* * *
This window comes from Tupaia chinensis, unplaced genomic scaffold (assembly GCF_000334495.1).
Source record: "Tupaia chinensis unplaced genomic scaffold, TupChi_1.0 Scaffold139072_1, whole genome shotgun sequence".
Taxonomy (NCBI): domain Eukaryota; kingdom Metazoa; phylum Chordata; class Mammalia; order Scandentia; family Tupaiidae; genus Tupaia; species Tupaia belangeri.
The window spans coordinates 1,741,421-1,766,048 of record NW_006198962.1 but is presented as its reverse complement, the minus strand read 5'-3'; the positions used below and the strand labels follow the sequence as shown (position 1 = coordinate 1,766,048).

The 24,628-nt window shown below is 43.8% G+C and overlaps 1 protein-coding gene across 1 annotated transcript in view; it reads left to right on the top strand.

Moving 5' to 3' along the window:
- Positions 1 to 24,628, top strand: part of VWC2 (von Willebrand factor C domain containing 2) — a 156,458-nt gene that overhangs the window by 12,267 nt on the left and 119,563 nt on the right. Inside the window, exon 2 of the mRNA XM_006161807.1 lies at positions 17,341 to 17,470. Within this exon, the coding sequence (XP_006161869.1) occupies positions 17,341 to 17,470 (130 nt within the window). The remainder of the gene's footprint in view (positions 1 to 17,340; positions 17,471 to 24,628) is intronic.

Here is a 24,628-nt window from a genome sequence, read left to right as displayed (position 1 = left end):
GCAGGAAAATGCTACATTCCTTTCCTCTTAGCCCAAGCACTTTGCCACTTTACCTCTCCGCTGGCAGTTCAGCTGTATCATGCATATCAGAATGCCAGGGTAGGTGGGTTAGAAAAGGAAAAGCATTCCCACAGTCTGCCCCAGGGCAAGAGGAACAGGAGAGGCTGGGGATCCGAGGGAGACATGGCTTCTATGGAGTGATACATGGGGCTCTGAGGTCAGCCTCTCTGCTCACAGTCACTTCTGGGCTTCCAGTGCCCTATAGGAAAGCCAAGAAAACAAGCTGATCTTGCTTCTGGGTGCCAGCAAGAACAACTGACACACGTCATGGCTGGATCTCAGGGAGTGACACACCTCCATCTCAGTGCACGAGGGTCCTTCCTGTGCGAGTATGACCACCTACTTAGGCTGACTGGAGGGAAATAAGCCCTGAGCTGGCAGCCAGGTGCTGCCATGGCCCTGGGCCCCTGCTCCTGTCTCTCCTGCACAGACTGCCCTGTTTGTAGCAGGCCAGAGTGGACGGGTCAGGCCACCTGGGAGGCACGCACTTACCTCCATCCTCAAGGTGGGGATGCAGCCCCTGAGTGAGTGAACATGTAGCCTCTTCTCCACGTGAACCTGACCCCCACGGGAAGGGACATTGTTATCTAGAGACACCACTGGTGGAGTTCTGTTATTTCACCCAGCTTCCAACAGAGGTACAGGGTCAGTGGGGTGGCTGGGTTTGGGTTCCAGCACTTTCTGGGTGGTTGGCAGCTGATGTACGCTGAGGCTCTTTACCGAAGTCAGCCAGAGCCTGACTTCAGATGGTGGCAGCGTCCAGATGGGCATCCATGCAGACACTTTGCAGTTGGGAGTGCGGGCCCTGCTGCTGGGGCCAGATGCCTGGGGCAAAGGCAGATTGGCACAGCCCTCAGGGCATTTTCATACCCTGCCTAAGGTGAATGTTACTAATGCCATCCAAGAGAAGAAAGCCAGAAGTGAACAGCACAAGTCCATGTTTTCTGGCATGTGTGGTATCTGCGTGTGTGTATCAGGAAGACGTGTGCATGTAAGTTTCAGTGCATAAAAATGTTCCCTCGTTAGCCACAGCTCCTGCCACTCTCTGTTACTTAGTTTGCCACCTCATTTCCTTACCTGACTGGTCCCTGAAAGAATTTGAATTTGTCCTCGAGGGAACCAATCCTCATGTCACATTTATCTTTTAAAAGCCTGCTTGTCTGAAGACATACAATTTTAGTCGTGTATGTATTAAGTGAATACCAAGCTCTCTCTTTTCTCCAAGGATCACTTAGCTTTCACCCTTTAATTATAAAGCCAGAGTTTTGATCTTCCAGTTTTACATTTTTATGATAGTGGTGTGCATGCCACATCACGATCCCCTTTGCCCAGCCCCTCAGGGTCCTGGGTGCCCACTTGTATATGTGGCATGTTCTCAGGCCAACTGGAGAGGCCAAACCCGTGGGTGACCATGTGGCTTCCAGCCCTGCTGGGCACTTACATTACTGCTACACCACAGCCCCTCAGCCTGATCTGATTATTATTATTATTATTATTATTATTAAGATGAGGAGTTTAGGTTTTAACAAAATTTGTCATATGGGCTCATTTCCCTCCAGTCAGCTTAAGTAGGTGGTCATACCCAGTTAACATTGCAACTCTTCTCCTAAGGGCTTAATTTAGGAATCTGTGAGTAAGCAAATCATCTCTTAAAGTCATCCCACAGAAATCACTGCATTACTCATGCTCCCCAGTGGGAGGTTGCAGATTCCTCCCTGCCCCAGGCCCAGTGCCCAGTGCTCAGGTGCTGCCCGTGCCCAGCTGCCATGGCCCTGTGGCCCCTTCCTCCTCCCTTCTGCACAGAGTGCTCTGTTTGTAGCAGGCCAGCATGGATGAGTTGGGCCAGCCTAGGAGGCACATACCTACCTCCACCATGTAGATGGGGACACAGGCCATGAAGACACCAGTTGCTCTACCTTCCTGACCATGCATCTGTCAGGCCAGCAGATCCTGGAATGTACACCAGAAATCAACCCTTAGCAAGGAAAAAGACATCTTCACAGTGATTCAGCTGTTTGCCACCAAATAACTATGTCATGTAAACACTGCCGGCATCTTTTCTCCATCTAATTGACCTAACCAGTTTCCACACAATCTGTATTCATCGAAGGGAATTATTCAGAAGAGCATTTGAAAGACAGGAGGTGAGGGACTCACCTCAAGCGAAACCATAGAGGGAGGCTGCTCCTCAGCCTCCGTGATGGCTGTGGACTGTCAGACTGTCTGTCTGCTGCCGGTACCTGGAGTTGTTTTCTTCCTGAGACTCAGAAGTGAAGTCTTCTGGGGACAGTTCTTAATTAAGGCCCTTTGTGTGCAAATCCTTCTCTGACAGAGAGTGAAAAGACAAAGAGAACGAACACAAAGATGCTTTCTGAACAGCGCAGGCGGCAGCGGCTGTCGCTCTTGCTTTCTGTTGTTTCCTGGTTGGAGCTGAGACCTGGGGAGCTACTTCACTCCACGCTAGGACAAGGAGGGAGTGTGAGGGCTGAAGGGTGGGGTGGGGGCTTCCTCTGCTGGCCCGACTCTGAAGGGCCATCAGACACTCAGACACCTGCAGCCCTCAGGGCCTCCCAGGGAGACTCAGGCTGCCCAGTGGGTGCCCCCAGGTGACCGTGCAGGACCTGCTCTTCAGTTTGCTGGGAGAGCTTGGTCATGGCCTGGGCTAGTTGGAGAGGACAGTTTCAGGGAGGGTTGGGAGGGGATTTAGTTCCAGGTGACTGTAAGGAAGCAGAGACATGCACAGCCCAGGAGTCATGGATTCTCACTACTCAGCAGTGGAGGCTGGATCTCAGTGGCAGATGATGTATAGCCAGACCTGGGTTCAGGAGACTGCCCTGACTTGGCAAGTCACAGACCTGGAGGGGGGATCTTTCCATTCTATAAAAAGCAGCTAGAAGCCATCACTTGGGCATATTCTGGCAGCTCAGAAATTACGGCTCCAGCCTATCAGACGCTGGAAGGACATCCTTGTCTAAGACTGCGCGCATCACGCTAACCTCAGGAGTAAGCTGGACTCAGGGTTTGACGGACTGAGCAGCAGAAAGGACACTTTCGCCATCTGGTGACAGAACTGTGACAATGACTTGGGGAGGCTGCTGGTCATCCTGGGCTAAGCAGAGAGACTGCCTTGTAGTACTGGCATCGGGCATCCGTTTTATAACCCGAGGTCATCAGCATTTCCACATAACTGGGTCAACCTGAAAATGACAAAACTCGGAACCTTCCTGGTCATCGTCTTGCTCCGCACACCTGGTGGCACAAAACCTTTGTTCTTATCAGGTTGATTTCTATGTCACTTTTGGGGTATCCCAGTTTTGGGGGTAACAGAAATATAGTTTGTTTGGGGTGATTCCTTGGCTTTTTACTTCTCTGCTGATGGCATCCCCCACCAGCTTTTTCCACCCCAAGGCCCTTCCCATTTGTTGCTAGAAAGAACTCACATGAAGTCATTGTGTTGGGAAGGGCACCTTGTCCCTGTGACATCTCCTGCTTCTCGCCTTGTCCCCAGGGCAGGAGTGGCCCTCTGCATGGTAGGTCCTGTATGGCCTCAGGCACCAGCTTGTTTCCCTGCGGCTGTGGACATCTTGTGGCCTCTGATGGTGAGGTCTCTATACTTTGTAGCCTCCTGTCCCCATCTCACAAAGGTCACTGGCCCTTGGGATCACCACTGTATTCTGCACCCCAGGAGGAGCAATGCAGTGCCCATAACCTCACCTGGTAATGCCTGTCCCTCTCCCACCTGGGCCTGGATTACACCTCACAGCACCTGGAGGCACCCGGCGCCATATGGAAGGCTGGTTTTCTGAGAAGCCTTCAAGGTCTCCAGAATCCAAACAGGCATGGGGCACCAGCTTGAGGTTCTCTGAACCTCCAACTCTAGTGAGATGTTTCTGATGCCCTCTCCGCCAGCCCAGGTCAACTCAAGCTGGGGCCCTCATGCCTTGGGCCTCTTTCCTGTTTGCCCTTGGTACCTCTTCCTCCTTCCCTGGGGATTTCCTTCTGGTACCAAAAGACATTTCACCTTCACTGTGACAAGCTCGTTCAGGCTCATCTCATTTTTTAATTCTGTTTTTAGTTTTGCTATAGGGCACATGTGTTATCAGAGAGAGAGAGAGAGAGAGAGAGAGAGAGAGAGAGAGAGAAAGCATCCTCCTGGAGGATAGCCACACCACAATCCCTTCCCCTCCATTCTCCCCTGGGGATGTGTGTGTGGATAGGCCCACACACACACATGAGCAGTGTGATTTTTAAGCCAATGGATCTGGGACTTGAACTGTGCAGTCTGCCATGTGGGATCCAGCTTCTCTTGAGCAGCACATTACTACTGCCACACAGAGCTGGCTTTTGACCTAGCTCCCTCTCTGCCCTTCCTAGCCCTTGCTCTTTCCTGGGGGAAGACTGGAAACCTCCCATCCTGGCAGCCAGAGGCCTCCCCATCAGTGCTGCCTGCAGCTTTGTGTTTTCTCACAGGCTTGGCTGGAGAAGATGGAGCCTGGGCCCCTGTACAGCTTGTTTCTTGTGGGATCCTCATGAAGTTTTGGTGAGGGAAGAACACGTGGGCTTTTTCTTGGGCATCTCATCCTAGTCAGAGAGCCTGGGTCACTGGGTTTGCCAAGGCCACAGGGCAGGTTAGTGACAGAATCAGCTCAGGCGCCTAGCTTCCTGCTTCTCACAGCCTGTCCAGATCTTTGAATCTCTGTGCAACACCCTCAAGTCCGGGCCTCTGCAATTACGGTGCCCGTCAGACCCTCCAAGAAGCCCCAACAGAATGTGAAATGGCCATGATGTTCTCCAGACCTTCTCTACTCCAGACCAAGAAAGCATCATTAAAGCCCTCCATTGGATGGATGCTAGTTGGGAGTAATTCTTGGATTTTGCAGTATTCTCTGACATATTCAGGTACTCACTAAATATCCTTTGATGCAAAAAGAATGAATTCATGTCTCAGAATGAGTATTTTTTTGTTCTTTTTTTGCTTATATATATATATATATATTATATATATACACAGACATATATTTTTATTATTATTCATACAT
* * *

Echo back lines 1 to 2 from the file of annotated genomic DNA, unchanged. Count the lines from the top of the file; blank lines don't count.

This window comes from Tupaia chinensis, unplaced genomic scaffold (assembly GCF_000334495.1).
Source record: "Tupaia chinensis unplaced genomic scaffold, TupChi_1.0 Scaffold139072_1, whole genome shotgun sequence".